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Citation Information

Type Journal Article - Bioforsk Report
Title Pesticides, Agriculture and Health in Thailand
Volume 4
Issue 103
Publication (Day/Month/Year) 2009
URL http://www.researchgate.net/profile/Romanee_Thongdara/publication/236264185_Pesticides_Agriculture_a​nd_Health_in_Thailand_-_Identification_of_potential_implementation_sites_for_Integrated_Pest_and_Vec​tor_Management/links/0046352835945536c7000000.pdf
The Project “Demonstrating and Scaling-up Sustainable Alternatives to DDT and other Toxic Chemicals
and Strengthening National Integrated Pest and Vector Management (IPVM) Capabilities in Asia” is a
collaboration between the Norwegian Institute for Agricultural and Environmental Research (Bioforsk)
and Ministries of Health, Agriculture, and Environment in Sri Lanka, Thailand, and Vietnam in close
liaison with the World Health Organisation (WHO); the United Nations Environment Programme (UNEP);
and the Food and Agricultural Organisation (FAO).
The Project is funded by the Norwegian Ministry of Foreign Affairs through Bioforsk and covers an 30-
month period (April 2007-September 2009). Bioforsk coordinates activities on IPVM Needs Assessments
in the three project countries. The aim of the project is to lay the foundation for establishing and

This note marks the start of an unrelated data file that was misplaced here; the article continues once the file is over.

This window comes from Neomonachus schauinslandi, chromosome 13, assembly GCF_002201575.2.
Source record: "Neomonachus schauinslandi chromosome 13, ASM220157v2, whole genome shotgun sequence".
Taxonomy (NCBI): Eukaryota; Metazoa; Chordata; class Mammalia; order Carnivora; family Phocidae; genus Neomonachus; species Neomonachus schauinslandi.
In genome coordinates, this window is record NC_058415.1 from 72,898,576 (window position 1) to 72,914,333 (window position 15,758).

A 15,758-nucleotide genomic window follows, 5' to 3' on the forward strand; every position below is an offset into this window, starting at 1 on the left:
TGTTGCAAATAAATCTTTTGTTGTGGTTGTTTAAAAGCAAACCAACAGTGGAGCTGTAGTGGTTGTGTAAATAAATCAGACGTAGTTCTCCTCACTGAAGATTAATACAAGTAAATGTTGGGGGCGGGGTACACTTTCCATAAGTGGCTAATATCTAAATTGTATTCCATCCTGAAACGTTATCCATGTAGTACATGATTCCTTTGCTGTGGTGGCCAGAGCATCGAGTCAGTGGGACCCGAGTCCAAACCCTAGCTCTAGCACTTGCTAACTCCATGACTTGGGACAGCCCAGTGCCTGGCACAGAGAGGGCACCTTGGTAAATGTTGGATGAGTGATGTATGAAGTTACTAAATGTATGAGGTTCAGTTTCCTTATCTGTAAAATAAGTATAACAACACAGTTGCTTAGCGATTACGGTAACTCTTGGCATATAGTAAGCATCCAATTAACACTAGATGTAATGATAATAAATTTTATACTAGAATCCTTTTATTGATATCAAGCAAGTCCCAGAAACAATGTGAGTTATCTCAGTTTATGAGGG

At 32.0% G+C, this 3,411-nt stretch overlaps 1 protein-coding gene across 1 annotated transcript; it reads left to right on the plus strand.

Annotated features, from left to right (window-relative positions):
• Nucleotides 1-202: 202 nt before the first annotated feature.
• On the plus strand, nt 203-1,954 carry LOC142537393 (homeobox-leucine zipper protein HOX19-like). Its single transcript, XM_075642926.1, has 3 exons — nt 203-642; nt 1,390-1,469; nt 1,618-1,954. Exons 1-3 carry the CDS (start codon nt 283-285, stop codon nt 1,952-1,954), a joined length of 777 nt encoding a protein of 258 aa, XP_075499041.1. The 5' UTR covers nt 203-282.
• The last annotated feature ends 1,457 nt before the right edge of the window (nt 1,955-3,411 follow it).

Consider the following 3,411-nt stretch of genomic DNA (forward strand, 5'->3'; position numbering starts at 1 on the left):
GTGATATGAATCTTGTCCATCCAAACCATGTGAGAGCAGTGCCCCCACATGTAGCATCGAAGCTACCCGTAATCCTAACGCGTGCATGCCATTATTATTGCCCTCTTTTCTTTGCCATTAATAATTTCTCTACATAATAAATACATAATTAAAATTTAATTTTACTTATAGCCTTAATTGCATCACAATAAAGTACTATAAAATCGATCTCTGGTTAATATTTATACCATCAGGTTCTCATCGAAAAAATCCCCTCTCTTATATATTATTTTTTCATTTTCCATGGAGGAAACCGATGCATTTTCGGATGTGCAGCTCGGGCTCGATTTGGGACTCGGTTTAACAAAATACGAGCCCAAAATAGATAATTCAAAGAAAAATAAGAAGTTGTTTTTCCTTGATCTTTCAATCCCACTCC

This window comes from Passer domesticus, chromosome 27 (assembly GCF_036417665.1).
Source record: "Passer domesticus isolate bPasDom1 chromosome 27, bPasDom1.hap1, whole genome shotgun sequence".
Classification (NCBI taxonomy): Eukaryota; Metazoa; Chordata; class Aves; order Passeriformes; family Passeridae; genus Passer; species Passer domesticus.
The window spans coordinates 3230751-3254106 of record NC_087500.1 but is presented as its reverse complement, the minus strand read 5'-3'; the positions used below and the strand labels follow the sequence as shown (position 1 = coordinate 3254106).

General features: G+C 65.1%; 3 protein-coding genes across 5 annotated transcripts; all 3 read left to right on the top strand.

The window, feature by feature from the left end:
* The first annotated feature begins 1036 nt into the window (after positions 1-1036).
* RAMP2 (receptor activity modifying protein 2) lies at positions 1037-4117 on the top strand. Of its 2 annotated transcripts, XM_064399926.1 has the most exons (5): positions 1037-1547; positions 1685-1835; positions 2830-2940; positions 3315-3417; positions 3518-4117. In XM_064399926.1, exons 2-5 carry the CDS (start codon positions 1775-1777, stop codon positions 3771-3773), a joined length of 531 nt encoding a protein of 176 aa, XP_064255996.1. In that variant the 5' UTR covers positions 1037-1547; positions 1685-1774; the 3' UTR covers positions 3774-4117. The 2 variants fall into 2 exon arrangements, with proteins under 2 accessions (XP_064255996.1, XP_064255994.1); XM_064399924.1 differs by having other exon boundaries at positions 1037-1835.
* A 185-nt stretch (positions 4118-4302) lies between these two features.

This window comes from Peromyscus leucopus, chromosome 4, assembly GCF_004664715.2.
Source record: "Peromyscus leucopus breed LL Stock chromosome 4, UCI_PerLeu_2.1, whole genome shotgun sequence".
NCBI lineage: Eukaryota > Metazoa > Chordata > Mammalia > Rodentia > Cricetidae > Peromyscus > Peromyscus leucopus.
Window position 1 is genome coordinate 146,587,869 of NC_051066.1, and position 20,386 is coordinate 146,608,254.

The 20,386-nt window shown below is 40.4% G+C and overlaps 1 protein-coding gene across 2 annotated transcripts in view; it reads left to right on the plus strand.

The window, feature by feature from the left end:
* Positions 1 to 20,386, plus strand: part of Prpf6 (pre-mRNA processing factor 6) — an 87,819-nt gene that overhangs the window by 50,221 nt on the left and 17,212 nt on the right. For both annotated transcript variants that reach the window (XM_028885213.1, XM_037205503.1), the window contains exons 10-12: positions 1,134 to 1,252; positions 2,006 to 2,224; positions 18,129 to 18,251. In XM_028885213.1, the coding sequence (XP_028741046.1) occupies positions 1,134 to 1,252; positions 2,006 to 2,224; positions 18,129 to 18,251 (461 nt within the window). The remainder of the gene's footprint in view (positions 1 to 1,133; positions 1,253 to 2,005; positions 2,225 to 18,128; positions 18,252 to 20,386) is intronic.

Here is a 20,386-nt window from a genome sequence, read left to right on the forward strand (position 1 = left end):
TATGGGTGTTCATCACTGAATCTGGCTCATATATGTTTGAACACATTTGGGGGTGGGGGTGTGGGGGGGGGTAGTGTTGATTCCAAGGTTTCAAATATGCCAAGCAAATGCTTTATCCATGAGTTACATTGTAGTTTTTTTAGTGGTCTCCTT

demonstrating an integrated, intersectoral approach for controlling agricultural pests and disease
vectors (i.e. IPVM). The project outcome is to complete a funding application in interaction with
national partners, WHO, UNEP, and FAO. The application will be submitted to the Global Environment
Facility (GEF) and other donors to support a 5-year initiative to demonstrate and scale up sustainable
alternatives to DDT, including IPVM, and to strengthen national vector control capabilities in Southeast
Asia and the Pacific. Target groups are farmers, women, children and consumers; national and local
governments; local environmental groups, NGO’s, village associations, traders, scientists and students.
The main concept of the project is that agricultural pests and vector-borne diseases often occur around
the same areas. In such areas, intensive agricultural pesticide use may negatively affect vector control
programs by increasing the potential for vector resistance development and reducing populations of
beneficial natural enemies. This may lead to more frequent use of insecticides for vector control, and
to greater use or even re-introduction of persistent, cheap POPs insecticides such as DDT. Furthermore,
the project aims to develop and test integrated intersectoral approaches to control both agricultural
pests and disease vectors.
This report is a result of activities conducted within the framework of the project.

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